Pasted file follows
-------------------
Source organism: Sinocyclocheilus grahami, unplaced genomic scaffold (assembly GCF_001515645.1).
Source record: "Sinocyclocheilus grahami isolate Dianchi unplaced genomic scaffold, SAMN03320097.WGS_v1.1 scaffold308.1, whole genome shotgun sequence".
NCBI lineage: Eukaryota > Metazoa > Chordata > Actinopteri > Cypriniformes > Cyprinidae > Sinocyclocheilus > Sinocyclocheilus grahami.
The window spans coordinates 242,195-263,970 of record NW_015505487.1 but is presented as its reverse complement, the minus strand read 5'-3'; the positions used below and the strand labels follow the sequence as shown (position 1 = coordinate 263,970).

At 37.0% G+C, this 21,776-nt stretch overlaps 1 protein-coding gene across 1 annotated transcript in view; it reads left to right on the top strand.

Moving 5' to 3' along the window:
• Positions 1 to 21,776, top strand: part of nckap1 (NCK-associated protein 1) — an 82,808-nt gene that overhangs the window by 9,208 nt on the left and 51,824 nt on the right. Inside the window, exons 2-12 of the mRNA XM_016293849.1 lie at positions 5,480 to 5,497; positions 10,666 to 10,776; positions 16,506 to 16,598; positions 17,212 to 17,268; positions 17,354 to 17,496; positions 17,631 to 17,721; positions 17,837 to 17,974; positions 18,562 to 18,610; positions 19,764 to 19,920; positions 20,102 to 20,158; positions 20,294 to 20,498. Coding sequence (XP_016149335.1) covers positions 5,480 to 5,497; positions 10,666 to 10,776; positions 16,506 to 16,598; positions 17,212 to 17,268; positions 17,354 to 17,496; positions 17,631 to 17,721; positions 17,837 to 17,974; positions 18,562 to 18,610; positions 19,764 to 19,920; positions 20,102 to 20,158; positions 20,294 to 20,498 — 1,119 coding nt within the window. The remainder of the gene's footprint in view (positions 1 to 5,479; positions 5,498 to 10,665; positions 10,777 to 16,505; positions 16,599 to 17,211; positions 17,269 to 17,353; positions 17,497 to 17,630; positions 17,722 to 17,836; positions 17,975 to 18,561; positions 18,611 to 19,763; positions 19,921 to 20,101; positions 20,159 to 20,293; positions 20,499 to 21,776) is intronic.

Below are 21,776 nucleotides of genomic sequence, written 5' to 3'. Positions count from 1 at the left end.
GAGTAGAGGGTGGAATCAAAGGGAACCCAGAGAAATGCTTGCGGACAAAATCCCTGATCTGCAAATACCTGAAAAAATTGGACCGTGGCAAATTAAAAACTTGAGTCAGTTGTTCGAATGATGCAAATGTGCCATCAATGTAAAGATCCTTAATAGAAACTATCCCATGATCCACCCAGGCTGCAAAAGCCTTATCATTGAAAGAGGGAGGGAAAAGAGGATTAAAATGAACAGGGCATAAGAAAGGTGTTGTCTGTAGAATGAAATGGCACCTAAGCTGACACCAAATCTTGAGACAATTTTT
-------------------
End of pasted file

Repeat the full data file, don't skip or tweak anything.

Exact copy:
Source organism: Sinocyclocheilus grahami, unplaced genomic scaffold (assembly GCF_001515645.1).
Source record: "Sinocyclocheilus grahami isolate Dianchi unplaced genomic scaffold, SAMN03320097.WGS_v1.1 scaffold308.1, whole genome shotgun sequence".
NCBI lineage: Eukaryota > Metazoa > Chordata > Actinopteri > Cypriniformes > Cyprinidae > Sinocyclocheilus > Sinocyclocheilus grahami.
The window spans coordinates 242,195-263,970 of record NW_015505487.1 but is presented as its reverse complement, the minus strand read 5'-3'; the positions used below and the strand labels follow the sequence as shown (position 1 = coordinate 263,970).

At 37.0% G+C, this 21,776-nt stretch overlaps 1 protein-coding gene across 1 annotated transcript in view; it reads left to right on the top strand.

Moving 5' to 3' along the window:
• Positions 1 to 21,776, top strand: part of nckap1 (NCK-associated protein 1) — an 82,808-nt gene that overhangs the window by 9,208 nt on the left and 51,824 nt on the right. Inside the window, exons 2-12 of the mRNA XM_016293849.1 lie at positions 5,480 to 5,497; positions 10,666 to 10,776; positions 16,506 to 16,598; positions 17,212 to 17,268; positions 17,354 to 17,496; positions 17,631 to 17,721; positions 17,837 to 17,974; positions 18,562 to 18,610; positions 19,764 to 19,920; positions 20,102 to 20,158; positions 20,294 to 20,498. Coding sequence (XP_016149335.1) covers positions 5,480 to 5,497; positions 10,666 to 10,776; positions 16,506 to 16,598; positions 17,212 to 17,268; positions 17,354 to 17,496; positions 17,631 to 17,721; positions 17,837 to 17,974; positions 18,562 to 18,610; positions 19,764 to 19,920; positions 20,102 to 20,158; positions 20,294 to 20,498 — 1,119 coding nt within the window. The remainder of the gene's footprint in view (positions 1 to 5,479; positions 5,498 to 10,665; positions 10,777 to 16,505; positions 16,599 to 17,211; positions 17,269 to 17,353; positions 17,497 to 17,630; positions 17,722 to 17,836; positions 17,975 to 18,561; positions 18,611 to 19,763; positions 19,921 to 20,101; positions 20,159 to 20,293; positions 20,499 to 21,776) is intronic.

Below are 21,776 nucleotides of genomic sequence, written 5' to 3'. Positions count from 1 at the left end.
GAGTAGAGGGTGGAATCAAAGGGAACCCAGAGAAATGCTTGCGGACAAAATCCCTGATCTGCAAATACCTGAAAAAATTGGACCGTGGCAAATTAAAAACTTGAGTCAGTTGTTCGAATGATGCAAATGTGCCATCAATGTAAAGATCCTTAATAGAAACTATCCCATGATCCACCCAGGCTGCAAAAGCCTTATCATTGAAAGAGGGAGGGAAAAGAGGATTAAAATGAACAGGGCATAAGAAAGGTGTTGTCTGTAGAATGAAATGGCACCTAAGCTGACACCAAATCTTGAGACAATTTTT